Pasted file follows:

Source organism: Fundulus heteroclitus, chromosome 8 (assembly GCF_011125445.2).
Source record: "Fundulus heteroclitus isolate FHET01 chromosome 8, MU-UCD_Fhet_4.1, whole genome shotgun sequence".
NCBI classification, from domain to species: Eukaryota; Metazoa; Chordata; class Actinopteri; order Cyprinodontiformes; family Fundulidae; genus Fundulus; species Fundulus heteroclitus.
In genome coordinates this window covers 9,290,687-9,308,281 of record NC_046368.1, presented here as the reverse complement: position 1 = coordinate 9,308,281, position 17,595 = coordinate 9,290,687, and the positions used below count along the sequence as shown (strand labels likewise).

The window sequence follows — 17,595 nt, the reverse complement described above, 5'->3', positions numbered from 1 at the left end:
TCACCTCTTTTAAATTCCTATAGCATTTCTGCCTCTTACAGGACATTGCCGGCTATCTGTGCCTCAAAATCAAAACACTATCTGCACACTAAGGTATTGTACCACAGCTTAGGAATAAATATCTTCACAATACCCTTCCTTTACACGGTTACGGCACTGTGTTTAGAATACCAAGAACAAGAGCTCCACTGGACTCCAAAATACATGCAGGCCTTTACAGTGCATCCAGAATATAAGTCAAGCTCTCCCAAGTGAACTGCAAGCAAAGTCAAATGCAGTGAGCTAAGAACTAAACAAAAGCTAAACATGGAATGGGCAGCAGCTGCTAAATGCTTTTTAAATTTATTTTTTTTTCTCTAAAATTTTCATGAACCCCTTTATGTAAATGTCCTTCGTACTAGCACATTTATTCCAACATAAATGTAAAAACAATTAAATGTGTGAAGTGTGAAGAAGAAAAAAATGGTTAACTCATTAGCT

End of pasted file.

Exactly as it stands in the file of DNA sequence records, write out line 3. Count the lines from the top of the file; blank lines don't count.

NCBI classification, from domain to species: Eukaryota; Metazoa; Chordata; class Actinopteri; order Cyprinodontiformes; family Fundulidae; genus Fundulus; species Fundulus heteroclitus.